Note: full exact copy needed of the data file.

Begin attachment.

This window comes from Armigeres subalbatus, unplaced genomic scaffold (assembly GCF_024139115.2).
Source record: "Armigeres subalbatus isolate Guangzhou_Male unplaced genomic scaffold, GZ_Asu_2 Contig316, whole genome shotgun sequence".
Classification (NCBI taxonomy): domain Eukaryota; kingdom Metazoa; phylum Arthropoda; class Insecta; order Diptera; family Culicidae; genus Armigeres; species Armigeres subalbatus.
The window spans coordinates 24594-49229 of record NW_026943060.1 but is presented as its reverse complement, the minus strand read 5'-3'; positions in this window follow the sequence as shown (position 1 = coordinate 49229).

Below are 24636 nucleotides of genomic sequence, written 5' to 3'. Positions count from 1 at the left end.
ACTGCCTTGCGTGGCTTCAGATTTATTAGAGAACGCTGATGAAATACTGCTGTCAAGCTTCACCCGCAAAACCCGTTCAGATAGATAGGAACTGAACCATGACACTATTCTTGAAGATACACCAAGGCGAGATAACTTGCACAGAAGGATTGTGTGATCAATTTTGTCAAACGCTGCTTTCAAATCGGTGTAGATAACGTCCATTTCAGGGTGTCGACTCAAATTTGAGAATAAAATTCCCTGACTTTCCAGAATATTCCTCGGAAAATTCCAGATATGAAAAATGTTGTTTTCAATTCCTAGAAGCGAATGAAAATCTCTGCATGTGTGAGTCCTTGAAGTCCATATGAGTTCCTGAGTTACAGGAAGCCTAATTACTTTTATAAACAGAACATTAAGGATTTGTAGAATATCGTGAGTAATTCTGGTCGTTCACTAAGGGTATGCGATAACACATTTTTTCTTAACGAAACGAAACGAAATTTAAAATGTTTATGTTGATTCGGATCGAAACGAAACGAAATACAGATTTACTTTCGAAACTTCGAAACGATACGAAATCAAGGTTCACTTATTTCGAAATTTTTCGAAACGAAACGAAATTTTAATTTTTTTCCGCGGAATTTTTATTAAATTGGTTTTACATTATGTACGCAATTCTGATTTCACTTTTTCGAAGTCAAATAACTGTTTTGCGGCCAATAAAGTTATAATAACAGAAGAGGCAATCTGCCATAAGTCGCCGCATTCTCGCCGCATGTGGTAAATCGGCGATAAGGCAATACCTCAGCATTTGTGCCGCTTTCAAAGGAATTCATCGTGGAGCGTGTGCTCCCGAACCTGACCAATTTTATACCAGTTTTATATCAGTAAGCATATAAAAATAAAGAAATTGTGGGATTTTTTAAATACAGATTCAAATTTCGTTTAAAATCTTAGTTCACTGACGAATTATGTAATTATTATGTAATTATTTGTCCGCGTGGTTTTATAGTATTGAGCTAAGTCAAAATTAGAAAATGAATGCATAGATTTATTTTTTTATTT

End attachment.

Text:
This window comes from Armigeres subalbatus, unplaced genomic scaffold (assembly GCF_024139115.2).
Source record: "Armigeres subalbatus isolate Guangzhou_Male unplaced genomic scaffold, GZ_Asu_2 Contig316, whole genome shotgun sequence".
Classification (NCBI taxonomy): domain Eukaryota; kingdom Metazoa; phylum Arthropoda; class Insecta; order Diptera; family Culicidae; genus Armigeres; species Armigeres subalbatus.
The window spans coordinates 24594-49229 of record NW_026943060.1 but is presented as its reverse complement, the minus strand read 5'-3'; positions in this window follow the sequence as shown (position 1 = coordinate 49229).

Below are 24636 nucleotides of genomic sequence, written 5' to 3'. Positions count from 1 at the left end.
ACTGCCTTGCGTGGCTTCAGATTTATTAGAGAACGCTGATGAAATACTGCTGTCAAGCTTCACCCGCAAAACCCGTTCAGATAGATAGGAACTGAACCATGACACTATTCTTGAAGATACACCAAGGCGAGATAACTTGCACAGAAGGATTGTGTGATCAATTTTGTCAAACGCTGCTTTCAAATCGGTGTAGATAACGTCCATTTCAGGGTGTCGACTCAAATTTGAGAATAAAATTCCCTGACTTTCCAGAATATTCCTCGGAAAATTCCAGATATGAAAAATGTTGTTTTCAATTCCTAGAAGCGAATGAAAATCTCTGCATGTGTGAGTCCTTGAAGTCCATATGAGTTCCTGAGTTACAGGAAGCCTAATTACTTTTATAAACAGAACATTAAGGATTTGTAGAATATCGTGAGTAATTCTGGTCGTTCACTAAGGGTATGCGATAACACATTTTTTCTTAACGAAACGAAACGAAATTTAAAATGTTTATGTTGATTCGGATCGAAACGAAACGAAATACAGATTTACTTTCGAAACTTCGAAACGATACGAAATCAAGGTTCACTTATTTCGAAATTTTTCGAAACGAAACGAAATTTTAATTTTTTTCCGCGGAATTTTTATTAAATTGGTTTTACATTATGTACGCAATTCTGATTTCACTTTTTCGAAGTCAAATAACTGTTTTGCGGCCAATAAAGTTATAATAACAGAAGAGGCAATCTGCCATAAGTCGCCGCATTCTCGCCGCATGTGGTAAATCGGCGATAAGGCAATACCTCAGCATTTGTGCCGCTTTCAAAGGAATTCATCGTGGAGCGTGTGCTCCCGAACCTGACCAATTTTATACCAGTTTTATATCAGTAAGCATATAAAAATAAAGAAATTGTGGGATTTTTTAAATACAGATTCAAATTTCGTTTAAAATCTTAGTTCACTGACGAATTATGTAATTATTATGTAATTATTTGTCCGCGTGGTTTTATAGTATTGAGCTAAGTCAAAATTAGAAAATGAATGCATAGATTTATTTTTTTATTT